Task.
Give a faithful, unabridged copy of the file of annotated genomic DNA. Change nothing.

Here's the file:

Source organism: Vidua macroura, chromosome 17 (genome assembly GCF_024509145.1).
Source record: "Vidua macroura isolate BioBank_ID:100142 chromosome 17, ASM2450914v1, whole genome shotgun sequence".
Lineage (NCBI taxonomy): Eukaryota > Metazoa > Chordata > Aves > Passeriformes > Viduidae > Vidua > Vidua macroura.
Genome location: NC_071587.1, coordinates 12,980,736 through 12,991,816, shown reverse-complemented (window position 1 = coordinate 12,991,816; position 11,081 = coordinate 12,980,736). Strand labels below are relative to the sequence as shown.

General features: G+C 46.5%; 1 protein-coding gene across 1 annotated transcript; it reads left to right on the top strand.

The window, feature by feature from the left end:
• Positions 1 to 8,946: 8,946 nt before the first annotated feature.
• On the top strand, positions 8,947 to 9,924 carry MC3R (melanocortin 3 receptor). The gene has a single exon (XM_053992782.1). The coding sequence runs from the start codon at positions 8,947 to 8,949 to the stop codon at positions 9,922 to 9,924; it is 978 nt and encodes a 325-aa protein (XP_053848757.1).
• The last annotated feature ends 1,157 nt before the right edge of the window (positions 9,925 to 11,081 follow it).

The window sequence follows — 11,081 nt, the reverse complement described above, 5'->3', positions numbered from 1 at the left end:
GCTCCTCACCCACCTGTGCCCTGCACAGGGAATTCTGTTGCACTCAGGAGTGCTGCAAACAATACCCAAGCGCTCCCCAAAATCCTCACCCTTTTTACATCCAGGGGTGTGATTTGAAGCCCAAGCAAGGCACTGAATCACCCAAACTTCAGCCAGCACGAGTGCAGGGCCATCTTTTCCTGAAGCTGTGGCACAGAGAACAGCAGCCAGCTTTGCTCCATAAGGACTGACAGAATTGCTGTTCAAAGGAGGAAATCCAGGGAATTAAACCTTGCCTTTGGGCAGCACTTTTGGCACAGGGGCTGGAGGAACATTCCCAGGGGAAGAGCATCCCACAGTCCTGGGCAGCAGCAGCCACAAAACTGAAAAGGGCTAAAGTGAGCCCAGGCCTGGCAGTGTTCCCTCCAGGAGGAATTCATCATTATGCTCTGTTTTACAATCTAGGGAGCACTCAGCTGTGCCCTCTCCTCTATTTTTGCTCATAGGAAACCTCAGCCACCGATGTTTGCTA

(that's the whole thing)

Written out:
Source organism: Vidua macroura, chromosome 17 (genome assembly GCF_024509145.1).
Source record: "Vidua macroura isolate BioBank_ID:100142 chromosome 17, ASM2450914v1, whole genome shotgun sequence".
Lineage (NCBI taxonomy): Eukaryota > Metazoa > Chordata > Aves > Passeriformes > Viduidae > Vidua > Vidua macroura.
Genome location: NC_071587.1, coordinates 12,980,736 through 12,991,816, shown reverse-complemented (window position 1 = coordinate 12,991,816; position 11,081 = coordinate 12,980,736). Strand labels below are relative to the sequence as shown.

General features: G+C 46.5%; 1 protein-coding gene across 1 annotated transcript; it reads left to right on the top strand.

The window, feature by feature from the left end:
• Positions 1 to 8,946: 8,946 nt before the first annotated feature.
• On the top strand, positions 8,947 to 9,924 carry MC3R (melanocortin 3 receptor). The gene has a single exon (XM_053992782.1). The coding sequence runs from the start codon at positions 8,947 to 8,949 to the stop codon at positions 9,922 to 9,924; it is 978 nt and encodes a 325-aa protein (XP_053848757.1).
• The last annotated feature ends 1,157 nt before the right edge of the window (positions 9,925 to 11,081 follow it).

The window sequence follows — 11,081 nt, the reverse complement described above, 5'->3', positions numbered from 1 at the left end:
GCTCCTCACCCACCTGTGCCCTGCACAGGGAATTCTGTTGCACTCAGGAGTGCTGCAAACAATACCCAAGCGCTCCCCAAAATCCTCACCCTTTTTACATCCAGGGGTGTGATTTGAAGCCCAAGCAAGGCACTGAATCACCCAAACTTCAGCCAGCACGAGTGCAGGGCCATCTTTTCCTGAAGCTGTGGCACAGAGAACAGCAGCCAGCTTTGCTCCATAAGGACTGACAGAATTGCTGTTCAAAGGAGGAAATCCAGGGAATTAAACCTTGCCTTTGGGCAGCACTTTTGGCACAGGGGCTGGAGGAACATTCCCAGGGGAAGAGCATCCCACAGTCCTGGGCAGCAGCAGCCACAAAACTGAAAAGGGCTAAAGTGAGCCCAGGCCTGGCAGTGTTCCCTCCAGGAGGAATTCATCATTATGCTCTGTTTTACAATCTAGGGAGCACTCAGCTGTGCCCTCTCCTCTATTTTTGCTCATAGGAAACCTCAGCCACCGATGTTTGCTA